A society committed to the notion that government is always bad will have bad government. And it doesn't have to be that way. — Paul Krugman
by Migeru (migeru at eurotrib dot com) on Sun Jun 18th, 2006 at 06:45:19 PM EST
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Before this thread gets even more off track, a crucial point is missing here: the public consultation considers propsed new EU legislation -- and presently there are no new proposals in the Defense field.

*Lunatic*, n.
One whose delusions are out of fashion.
by DoDo on Mon Jun 19th, 2006 at 03:46:20 AM EST
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You're right. But, as I point out in a parallel subthread, while External Relations has a history of consultations (just none currently open), there is no history of consultations on the Foreign and Security Policy even though it's been developing for 14 years.

A society committed to the notion that government is always bad will have bad government. And it doesn't have to be that way. — Paul Krugman
by Migeru (migeru at eurotrib dot com) on Mon Jun 19th, 2006 at 04:31:11 AM EST
[ Parent ]
I would expect you to understand the workings of the French government and its relationship with French citizens, specifically the avenues for citizen participation and input, better that I given our respective nationalities.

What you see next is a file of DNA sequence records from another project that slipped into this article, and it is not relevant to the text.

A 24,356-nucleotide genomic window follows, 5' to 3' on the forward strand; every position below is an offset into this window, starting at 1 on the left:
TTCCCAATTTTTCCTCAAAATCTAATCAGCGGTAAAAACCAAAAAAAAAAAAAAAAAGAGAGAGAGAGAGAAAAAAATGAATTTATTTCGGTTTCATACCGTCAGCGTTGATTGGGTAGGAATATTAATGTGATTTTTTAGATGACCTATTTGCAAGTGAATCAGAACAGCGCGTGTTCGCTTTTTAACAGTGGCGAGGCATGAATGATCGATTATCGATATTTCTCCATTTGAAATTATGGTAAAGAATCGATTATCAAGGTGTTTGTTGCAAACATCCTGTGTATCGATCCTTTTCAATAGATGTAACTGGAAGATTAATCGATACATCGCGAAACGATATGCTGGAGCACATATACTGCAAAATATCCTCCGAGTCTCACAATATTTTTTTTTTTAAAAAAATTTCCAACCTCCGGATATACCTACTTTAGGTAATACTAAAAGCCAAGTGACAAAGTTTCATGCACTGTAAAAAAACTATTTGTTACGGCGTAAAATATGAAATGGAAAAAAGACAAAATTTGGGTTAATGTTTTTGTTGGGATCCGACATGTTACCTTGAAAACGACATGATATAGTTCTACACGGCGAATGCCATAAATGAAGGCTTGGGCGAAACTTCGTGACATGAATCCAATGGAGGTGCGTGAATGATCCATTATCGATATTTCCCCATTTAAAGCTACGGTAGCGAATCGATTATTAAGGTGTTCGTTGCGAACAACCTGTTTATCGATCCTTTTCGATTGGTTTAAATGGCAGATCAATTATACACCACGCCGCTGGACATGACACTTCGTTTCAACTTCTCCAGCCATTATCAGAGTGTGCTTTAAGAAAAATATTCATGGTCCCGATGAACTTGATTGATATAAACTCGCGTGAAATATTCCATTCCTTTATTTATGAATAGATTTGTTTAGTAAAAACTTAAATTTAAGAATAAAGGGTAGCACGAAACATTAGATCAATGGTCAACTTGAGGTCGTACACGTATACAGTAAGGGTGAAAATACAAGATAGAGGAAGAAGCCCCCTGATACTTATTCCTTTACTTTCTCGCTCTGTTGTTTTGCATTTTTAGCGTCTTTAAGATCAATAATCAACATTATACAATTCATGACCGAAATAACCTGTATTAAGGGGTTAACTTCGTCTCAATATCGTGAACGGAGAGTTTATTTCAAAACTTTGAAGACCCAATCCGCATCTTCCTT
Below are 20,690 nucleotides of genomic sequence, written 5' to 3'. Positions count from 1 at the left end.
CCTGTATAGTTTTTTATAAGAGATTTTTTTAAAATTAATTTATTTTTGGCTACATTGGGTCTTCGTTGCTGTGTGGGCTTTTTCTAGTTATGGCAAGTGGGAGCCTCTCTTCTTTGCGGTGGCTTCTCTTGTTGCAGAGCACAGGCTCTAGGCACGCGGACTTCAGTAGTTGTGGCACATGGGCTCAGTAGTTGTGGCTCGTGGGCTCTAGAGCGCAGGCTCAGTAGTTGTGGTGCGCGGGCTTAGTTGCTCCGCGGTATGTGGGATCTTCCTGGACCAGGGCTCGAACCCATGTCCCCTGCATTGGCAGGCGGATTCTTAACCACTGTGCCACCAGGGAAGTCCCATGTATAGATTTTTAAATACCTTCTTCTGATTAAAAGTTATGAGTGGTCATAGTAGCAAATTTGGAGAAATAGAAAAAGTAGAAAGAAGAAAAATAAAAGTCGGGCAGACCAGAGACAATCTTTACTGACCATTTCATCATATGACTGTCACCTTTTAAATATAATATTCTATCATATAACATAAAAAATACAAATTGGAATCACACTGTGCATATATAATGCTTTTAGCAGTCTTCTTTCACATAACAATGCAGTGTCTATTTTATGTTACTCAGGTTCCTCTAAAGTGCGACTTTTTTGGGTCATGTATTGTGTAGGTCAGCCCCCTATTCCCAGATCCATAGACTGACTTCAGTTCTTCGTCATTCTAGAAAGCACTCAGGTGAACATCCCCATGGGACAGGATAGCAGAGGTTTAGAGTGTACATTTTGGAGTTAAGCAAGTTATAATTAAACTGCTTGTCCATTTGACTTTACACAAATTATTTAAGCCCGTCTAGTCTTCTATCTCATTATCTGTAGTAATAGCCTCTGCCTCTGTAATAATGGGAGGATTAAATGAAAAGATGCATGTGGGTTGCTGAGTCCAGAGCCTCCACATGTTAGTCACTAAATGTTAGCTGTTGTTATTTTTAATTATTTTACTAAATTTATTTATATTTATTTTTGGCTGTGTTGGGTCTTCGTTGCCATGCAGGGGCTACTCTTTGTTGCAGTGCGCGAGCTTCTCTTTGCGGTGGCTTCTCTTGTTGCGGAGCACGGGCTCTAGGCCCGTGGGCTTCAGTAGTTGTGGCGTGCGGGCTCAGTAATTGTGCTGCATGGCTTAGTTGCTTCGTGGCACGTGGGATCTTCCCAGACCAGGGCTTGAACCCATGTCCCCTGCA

[about to state the obvious] ... this is why I come here: to keep refining my understanding of government [French, EU and other] and with that knowledge be in a better position to evaluate arguments, mine and others'.

My apologies, Migeru, for having become a bit edgy, yesterday. -- My primary concern re defence and security issues is that Europe will find itself corralled into the US's foreign policy fold by virtue of agreements that no longer serve their original purpose and which should have been reevaluated, if not abandoned, years ago. Europe is presently in the midst of a tug of war between North America and Asia. Europe's policy in such matters is essential to pulling the world back from the vertiginous precipice we're staring down, by speaking reason to belligerent parties. Whether, despite its best and most reasonable intentions, Europe will be drawn into armed conflicts against its will is a matter that warrants discussion and clarification.